In 1660, French King Louis XIV built the Fort Saint-Jean in Marseille, but famously had his cannons pointed AT the city, instead of to defend it. 

The city suffered greatly in 1720, when the Great Plague of Marseille destroyed more than half the population, bringing this great city to its knees.

Marseille - Fort Saint Jean at the edge of the Vieux Port
Marseille – Fort Saint Jean at the edge of the Vieux Port

iv) The French Revolution and La Marseillaise

Needless to say, when the Revolution rolled around in 1789, Marseille was an enthusiastic participant. The King and Queen Marie-Antoinette were brought from the Palace of Versailles to Paris, which was the epicenter of the revolution.

The city of Marseille sent 500 volunteers to Paris to defend their interests. Their battle cry on the way to Paris became the national anthem of France: La Marseillaise.

Note: they weren’t actually that creative to compose a song while marching. The song was written by a French poet and soldier named Claude Rouget de Lisle, while he was stationed in Strasbourg. It was just adopted by the Marseillais on their way to Paris, and hence its name. Way to grab all the glory!

iv) Second World War

During WWII, while Paris was fully under German control, Marseille was technically in the “Free Zone”, which was managed by the Vichy Government (with their German overlords).

Marseille’s strategic position on the sea made it an early hub for the French Resistance for escape routes and safehouses. The city’s propensity for rebellion was an advantage, rather than a disadvantage. But while Hitler considered Paris was too beautiful to be bombed, he did not have any such reservations about Marseille.

Marseille was bombed several times and invaded by German soldiers during WWII. Many neighborhoods including much of the area around Marseille’s famous Vieux Port and Le Panier were deliberately blown up with dynamite, before finally being liberated in 1944 by the Allies.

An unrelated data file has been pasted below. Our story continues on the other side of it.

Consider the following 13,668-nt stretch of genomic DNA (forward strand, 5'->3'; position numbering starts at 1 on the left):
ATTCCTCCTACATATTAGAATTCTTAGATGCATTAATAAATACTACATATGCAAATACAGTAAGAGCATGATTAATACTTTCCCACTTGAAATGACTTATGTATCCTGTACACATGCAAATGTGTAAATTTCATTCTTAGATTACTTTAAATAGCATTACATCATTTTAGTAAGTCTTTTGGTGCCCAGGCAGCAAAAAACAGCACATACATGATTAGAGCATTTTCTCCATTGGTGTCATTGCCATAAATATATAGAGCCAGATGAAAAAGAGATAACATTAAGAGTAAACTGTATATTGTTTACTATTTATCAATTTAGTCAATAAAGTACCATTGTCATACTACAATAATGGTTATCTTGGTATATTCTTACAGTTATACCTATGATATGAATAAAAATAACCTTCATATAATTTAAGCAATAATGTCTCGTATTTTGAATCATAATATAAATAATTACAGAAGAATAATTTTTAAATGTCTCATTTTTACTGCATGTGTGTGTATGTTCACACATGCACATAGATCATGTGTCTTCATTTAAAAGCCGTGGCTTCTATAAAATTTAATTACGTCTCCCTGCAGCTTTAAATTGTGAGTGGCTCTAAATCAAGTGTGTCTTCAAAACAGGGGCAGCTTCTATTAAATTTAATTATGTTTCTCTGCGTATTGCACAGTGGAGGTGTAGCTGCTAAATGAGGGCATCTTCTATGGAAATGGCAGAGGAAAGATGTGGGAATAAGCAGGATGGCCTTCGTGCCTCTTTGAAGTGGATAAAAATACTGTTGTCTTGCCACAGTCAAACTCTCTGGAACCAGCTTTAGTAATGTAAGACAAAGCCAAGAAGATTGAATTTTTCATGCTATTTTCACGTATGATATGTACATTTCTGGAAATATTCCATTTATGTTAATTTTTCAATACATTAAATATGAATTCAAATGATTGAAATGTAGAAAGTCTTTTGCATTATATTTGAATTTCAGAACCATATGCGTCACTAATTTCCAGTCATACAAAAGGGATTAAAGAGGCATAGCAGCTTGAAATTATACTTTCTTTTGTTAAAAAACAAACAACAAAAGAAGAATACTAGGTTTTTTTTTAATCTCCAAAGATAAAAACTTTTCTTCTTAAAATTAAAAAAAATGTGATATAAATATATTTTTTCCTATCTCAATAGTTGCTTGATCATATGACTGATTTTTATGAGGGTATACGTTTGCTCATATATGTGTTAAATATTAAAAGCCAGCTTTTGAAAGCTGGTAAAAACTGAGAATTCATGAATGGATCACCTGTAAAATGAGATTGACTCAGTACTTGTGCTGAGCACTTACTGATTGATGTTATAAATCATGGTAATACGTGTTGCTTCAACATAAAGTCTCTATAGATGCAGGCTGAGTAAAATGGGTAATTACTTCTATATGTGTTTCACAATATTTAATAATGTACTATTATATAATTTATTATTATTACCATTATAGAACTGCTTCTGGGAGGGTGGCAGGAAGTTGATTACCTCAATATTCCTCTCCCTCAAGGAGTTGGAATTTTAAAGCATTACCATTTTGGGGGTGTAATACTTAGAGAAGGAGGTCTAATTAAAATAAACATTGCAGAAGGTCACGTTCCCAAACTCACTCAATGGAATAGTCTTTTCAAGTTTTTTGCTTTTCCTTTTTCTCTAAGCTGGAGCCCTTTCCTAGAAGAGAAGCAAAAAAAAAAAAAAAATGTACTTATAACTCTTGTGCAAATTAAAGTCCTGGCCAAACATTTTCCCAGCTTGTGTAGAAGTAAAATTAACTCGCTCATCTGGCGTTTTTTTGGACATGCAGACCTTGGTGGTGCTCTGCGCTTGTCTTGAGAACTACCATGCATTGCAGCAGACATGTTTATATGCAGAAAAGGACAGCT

v) Football Glory in 1993

In the 1990s, another chapter was written in Paris vs Marseille history. The chapter of footballing glory. For this generation of Marseillais, their most recent moment of glory is their Football Champions’ League title in 1993.

Olympique de Marseille playing in the Velodrome
Olympique de Marseille playing in the Velodrome

The local team Olympique de Marseille (OM) lays claim to being the 1st and only French team to win a Champions League title. 

A Jamais les Premiers!

English translation: Forever the First – Motto of Olympique de Marseille fans

This might appear to be a minor anecdote, but don’t tell any Marseillais that. To date, the Paris Saint-Germain Football Club has never won the Champions League, making the victory all that much sweeter.

Paris St Germain, with much deeper pockets and many a superstar, are knocking on the door, however.

Paris and Marseille Compared

Today, other than in football, the rivalry is mostly peaceful. Each city has its own personality and culture. Paris is the richer city and the capital of France. A lot of young Marseillais come to Paris for university, find jobs, spouses, etc. and never go back.

Industry and jobs are concentrated around Paris, leaving Marseille much poorer as the educated classes move away. This is slowly changing as Paris becomes overpriced, and companies are looking for cost savings and improved quality of life to attract employees. For more details, see a comparison of the cost of living between Marseille and Paris.

Population– The capital and 1st city of France– 2nd largest city in France
Weather– Lots of rain– Sunny weather
Location– Closer economic Northern Europe– Closer to Italy and Spain
Major LandmarksEiffel Tower, Notre Dame de Paris Cathedral, etc. Notre Dame de la Garde Cathedral and the Vieux Port
Local attractions– World-class museums– Beaches on the French Riviera
Cost of living– Real estate prices are more than 2-3 times the prices in Marseille. – Cheaper real estate
Education facilities– 20 universities– 5 universities
Football– Paris St Germain– Olympique de Marseille

So have you been to Marseille and Paris? Do you have a favorite? If you enjoyed that article, you may like to read more about living in Paris. A bientôt!